Science and Technology links (September 29th, 2017)

Elon Musk presented his plans for space exploration. It is pretty close to science fiction (right out of Star Trek) with the exception that Musk has a track record of getting things done (e.g., Tesla).

In the US, women are doing much better in college than men:

Women earned majority of doctoral degrees in 2016 for 8th straight year and outnumber men in grad school 135 to 100.

Things are even more uneven in the Middle East:

At the University of Jordan, the country’s largest university, women outnumber men by a ratio of two to one—and earn higher grades in math, engineering, computer-information systems, and a range of other subjects.

Things are pretty grim on the education front in my home town:

Last year alone, only 40.6 percent of the boys (…) at the French-language Commission scolaire de Montréal graduated in five years.

Our local (Montreal) deep-learning star, Yoshia Bengio, called for the breakup or regulation of tech leaders:

We need to create a more level playing field for people and companies, (…) AI is a technology that naturally lends itself to a winner take all, the country and company that dominates the technology will gain more power with time. More data and a larger customer base give you an advantage that is hard to dislodge. Scientists want to go to the best places. The company with the best research labs will attract the best talent. It becomes a concentration of wealth and power.

Somewhat ironically, Bengio has created a successful start-up called Element AI in Montreal that is very generously funded.

There is a widely held view that “peer-reviewed research”, the kind that appears in scientific journals, can be trusted. Should you make serious decisions on the assumption that research is correct? You should not. For anything that matters, you should recheck everything:

Empirical social science research—or at least non-experimental social science research—should not be taken at face value. Among three dozen studies I reviewed, I obtained or reconstructed the data and code for eight. Replication and reanalysis revealed significant methodological concerns in seven and led to major reinterpretations of four. These studies endured much tougher scrutiny from me than they did from peer reviewers in order to make it into academic journals. Yet given the stakes in lives and dollars, the added scrutiny was worth it. So from the point of view of decision-makers who rely on academic research, today’s peer review processes fall well short of the optimal.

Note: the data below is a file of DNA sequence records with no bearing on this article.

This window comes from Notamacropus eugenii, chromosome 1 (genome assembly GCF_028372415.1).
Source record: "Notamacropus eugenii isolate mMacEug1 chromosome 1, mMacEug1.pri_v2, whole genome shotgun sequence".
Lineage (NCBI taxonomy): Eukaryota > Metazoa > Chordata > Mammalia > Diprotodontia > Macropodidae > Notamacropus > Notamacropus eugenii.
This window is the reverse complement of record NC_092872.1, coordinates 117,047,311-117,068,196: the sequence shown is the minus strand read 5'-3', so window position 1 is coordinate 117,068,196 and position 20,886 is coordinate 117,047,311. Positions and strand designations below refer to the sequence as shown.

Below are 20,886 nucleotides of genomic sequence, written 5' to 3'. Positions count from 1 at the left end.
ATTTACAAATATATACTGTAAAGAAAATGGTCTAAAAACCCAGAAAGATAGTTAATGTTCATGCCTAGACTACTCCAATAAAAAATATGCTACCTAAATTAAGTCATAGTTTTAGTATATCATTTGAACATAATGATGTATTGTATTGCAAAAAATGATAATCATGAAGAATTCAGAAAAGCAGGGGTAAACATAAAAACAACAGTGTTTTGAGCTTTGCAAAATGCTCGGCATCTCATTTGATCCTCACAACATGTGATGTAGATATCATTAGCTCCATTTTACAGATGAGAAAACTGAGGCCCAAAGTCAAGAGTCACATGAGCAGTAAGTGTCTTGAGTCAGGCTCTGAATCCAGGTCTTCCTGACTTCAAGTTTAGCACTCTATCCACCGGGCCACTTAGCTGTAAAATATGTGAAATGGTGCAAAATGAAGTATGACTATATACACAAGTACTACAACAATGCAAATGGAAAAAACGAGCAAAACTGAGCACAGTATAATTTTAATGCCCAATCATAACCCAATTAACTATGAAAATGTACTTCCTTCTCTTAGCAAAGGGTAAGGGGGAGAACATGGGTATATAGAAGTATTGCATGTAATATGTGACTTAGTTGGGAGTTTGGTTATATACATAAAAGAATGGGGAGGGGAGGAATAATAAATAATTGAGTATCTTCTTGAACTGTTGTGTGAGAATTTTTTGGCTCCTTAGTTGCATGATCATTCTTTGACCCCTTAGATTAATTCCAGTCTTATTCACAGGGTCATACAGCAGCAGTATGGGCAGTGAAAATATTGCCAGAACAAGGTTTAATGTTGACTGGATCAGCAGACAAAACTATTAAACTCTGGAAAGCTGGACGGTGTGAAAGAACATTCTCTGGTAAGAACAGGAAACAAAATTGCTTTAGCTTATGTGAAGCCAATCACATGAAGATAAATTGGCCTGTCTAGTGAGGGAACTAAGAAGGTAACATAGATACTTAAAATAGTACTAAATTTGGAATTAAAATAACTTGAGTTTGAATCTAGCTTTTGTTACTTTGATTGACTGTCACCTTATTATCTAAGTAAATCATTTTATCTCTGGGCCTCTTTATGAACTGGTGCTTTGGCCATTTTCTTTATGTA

What people fail to appreciate, even people who should know better is that peer review mostly involves reading (sometimes quickly) what an author has written on a topic. It is enough to, sometimes, catch the most obvious errors. However, there is no way that I, as a referee, can catch methodological errors deep down in the data processing. And even if I could verify the results, I cannot very well fight against people who are not being entirely honest.

Processor speeds increase over time. Though it is true that the likes of Intel have had trouble easily milking more performance out of new engineering processes, there are regular gains. Certainly, Apple has had no trouble making iPhones faster, year after year. But what about memory? Memory is also getting faster. The new DDR4 standard memory can be about 50% faster than the previous standard DDR3. That’s pretty good. However, this gain is misleading because it only factors in “throughput” (how fast you can read data). It is true that planes are much faster than cars, but it takes a long time to get on the plane, and planes don’t necessarily land or takeoff every minute. So planes are fast, but they have a high latency. Memory is getting faster, but latency is a constant:

At this point in the discussion, we need to note that when we say “true latencies are remaining roughly the same,” we mean that from DDR3-1333 to DDR4-2666 (the span of modern memory), true latencies started at 13.5ns and returned to 13.5ns. While there are several instances in this range where true latencies increased, the gains have been by fractions of a nanosecond. In this same span, speeds have increased by over 1,300 MT/s, effectively offsetting any trace latency gains.

This means that though we can move a lot of data around, the minimal delay between the time when you request the data, and the time you get the data, is remaining the same. You can request more data than before, but if your software does not plan ahead, it will still remain stuck, idle.

The version 9 of the Java language has just been released. There has apparently been a lot of engineering done, but I see little in the way of new features I care about. However, I can happily report that they have deprecated the applet API. This means that by the next release we might finally get rid of Java applets. Meanwhile, my employer still requires me to manage my budget and place orders using a Java applet reliant on some Oracle technology. I find it encouraging to learn that even Oracle admits that Java applets are a thing of the past, better left in the past. (Disclosure: for a time, I paid my bills designing Java applets for medical imaging! It was super fun!)

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